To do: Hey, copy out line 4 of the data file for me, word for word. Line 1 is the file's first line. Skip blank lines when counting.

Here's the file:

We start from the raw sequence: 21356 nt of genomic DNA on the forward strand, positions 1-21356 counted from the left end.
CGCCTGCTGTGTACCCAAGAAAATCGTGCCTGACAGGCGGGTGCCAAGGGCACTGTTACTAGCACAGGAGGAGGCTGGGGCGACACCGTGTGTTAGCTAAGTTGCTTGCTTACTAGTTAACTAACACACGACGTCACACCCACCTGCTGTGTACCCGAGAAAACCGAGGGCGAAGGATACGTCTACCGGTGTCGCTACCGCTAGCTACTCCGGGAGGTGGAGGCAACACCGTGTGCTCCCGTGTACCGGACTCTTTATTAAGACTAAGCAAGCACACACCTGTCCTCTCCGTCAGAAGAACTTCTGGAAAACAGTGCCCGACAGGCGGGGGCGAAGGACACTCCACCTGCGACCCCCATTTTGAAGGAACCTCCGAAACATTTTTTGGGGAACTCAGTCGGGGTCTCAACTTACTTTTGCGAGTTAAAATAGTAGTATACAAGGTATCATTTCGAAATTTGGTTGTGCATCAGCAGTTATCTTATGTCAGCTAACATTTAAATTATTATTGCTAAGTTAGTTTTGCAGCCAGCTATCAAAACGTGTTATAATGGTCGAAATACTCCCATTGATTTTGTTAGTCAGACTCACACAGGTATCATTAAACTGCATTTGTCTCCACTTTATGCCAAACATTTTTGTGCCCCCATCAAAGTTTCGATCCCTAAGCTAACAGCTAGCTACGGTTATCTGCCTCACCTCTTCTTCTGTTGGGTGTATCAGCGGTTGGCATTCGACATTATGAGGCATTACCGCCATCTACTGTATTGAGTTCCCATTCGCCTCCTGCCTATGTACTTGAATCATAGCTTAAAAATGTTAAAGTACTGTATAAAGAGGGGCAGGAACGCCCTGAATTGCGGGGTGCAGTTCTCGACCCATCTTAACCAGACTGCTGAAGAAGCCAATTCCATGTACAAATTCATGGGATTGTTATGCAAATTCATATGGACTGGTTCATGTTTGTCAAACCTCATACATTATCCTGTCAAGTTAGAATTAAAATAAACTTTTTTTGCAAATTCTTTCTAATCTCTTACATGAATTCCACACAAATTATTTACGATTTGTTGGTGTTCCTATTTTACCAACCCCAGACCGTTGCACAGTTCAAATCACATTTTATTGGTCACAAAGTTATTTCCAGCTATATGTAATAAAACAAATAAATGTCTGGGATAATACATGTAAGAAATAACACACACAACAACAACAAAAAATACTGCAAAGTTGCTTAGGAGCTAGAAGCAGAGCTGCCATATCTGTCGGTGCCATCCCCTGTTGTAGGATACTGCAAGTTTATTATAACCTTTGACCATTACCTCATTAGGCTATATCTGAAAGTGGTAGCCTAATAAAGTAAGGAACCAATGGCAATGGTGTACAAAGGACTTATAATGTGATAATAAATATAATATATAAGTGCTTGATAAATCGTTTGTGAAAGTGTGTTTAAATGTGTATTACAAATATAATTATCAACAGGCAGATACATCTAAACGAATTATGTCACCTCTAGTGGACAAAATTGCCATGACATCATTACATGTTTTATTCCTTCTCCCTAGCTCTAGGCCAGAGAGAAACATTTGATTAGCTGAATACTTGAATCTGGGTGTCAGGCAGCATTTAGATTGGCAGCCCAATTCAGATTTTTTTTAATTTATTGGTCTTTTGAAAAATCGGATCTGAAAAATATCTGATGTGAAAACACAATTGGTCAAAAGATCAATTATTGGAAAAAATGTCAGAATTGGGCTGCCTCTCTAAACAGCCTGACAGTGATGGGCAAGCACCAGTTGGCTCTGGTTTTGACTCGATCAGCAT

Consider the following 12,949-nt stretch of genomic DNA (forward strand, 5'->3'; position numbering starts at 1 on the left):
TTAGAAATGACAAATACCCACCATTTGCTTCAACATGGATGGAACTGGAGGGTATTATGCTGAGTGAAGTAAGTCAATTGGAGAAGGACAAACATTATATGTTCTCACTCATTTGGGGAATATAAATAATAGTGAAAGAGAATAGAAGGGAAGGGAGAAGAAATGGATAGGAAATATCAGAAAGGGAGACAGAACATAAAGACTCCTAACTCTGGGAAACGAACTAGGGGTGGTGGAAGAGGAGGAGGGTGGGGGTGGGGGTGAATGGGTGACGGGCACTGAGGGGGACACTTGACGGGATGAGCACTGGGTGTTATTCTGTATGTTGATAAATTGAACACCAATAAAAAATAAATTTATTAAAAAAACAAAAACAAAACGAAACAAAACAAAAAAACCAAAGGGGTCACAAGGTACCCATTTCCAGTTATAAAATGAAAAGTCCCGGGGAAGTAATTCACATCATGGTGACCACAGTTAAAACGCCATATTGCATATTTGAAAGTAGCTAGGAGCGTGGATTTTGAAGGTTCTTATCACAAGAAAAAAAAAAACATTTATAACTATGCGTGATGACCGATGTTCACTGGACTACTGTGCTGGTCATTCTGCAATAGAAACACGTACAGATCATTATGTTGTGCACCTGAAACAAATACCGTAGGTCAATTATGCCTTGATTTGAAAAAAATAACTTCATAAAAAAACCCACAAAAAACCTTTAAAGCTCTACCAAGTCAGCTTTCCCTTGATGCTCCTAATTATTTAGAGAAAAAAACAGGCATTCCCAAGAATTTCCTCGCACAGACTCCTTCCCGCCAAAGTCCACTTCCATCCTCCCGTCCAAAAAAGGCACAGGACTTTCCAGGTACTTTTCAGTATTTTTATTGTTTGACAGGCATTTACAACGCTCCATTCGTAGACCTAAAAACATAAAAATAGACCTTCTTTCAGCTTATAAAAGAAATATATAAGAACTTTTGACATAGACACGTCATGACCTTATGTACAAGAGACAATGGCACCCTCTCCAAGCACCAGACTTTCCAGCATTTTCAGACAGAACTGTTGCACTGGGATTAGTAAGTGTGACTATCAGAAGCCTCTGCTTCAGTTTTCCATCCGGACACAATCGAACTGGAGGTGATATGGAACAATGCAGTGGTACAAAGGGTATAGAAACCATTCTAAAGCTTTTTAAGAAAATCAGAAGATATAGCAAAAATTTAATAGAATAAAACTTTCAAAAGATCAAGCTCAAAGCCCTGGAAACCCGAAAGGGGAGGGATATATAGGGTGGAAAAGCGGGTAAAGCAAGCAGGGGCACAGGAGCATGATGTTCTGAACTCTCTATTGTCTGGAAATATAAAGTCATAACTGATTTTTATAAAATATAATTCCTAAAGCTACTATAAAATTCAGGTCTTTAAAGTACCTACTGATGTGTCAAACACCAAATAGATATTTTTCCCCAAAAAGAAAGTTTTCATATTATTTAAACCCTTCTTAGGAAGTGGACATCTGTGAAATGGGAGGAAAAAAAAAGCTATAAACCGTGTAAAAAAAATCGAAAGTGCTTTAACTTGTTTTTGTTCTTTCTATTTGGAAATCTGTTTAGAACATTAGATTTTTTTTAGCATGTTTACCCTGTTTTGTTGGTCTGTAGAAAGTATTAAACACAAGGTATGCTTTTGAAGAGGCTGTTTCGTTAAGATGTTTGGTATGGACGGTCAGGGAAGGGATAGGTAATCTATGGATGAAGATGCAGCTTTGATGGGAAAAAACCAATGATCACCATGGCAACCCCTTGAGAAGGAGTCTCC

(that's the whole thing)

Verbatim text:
TTAGAAATGACAAATACCCACCATTTGCTTCAACATGGATGGAACTGGAGGGTATTATGCTGAGTGAAGTAAGTCAATTGGAGAAGGACAAACATTATATGTTCTCACTCATTTGGGGAATATAAATAATAGTGAAAGAGAATAGAAGGGAAGGGAGAAGAAATGGATAGGAAATATCAGAAAGGGAGACAGAACATAAAGACTCCTAACTCTGGGAAACGAACTAGGGGTGGTGGAAGAGGAGGAGGGTGGGGGTGGGGGTGAATGGGTGACGGGCACTGAGGGGGACACTTGACGGGATGAGCACTGGGTGTTATTCTGTATGTTGATAAATTGAACACCAATAAAAAATAAATTTATTAAAAAAACAAAAACAAAACGAAACAAAACAAAAAAACCAAAGGGGTCACAAGGTACCCATTTCCAGTTATAAAATGAAAAGTCCCGGGGAAGTAATTCACATCATGGTGACCACAGTTAAAACGCCATATTGCATATTTGAAAGTAGCTAGGAGCGTGGATTTTGAAGGTTCTTATCACAAGAAAAAAAAAAACATTTATAACTATGCGTGATGACCGATGTTCACTGGACTACTGTGCTGGTCATTCTGCAATAGAAACACGTACAGATCATTATGTTGTGCACCTGAAACAAATACCGTAGGTCAATTATGCCTTGATTTGAAAAAAATAACTTCATAAAAAAACCCACAAAAAACCTTTAAAGCTCTACCAAGTCAGCTTTCCCTTGATGCTCCTAATTATTTAGAGAAAAAAACAGGCATTCCCAAGAATTTCCTCGCACAGACTCCTTCCCGCCAAAGTCCACTTCCATCCTCCCGTCCAAAAAAGGCACAGGACTTTCCAGGTACTTTTCAGTATTTTTATTGTTTGACAGGCATTTACAACGCTCCATTCGTAGACCTAAAAACATAAAAATAGACCTTCTTTCAGCTTATAAAAGAAATATATAAGAACTTTTGACATAGACACGTCATGACCTTATGTACAAGAGACAATGGCACCCTCTCCAAGCACCAGACTTTCCAGCATTTTCAGACAGAACTGTTGCACTGGGATTAGTAAGTGTGACTATCAGAAGCCTCTGCTTCAGTTTTCCATCCGGACACAATCGAACTGGAGGTGATATGGAACAATGCAGTGGTACAAAGGGTATAGAAACCATTCTAAAGCTTTTTAAGAAAATCAGAAGATATAGCAAAAATTTAATAGAATAAAACTTTCAAAAGATCAAGCTCAAAGCCCTGGAAACCCGAAAGGGGAGGGATATATAGGGTGGAAAAGCGGGTAAAGCAAGCAGGGGCACAGGAGCATGATGTTCTGAACTCTCTATTGTCTGGAAATATAAAGTCATAACTGATTTTTATAAAATATAATTCCTAAAGCTACTATAAAATTCAGGTCTTTAAAGTACCTACTGATGTGTCAAACACCAAATAGATATTTTTCCCCAAAAAGAAAGTTTTCATATTATTTAAACCCTTCTTAGGAAGTGGACATCTGTGAAATGGGAGGAAAAAAAAAGCTATAAACCGTGTAAAAAAAATCGAAAGTGCTTTAACTTGTTTTTGTTCTTTCTATTTGGAAATCTGTTTAGAACATTAGATTTTTTTTAGCATGTTTACCCTGTTTTGTTGGTCTGTAGAAAGTATTAAACACAAGGTATGCTTTTGAAGAGGCTGTTTCGTTAAGATGTTTGGTATGGACGGTCAGGGAAGGGATAGGTAATCTATGGATGAAGATGCAGCTTTGATGGGAAAAAACCAATGATCACCATGGCAACCCCTTGAGAAGGAGTCTCC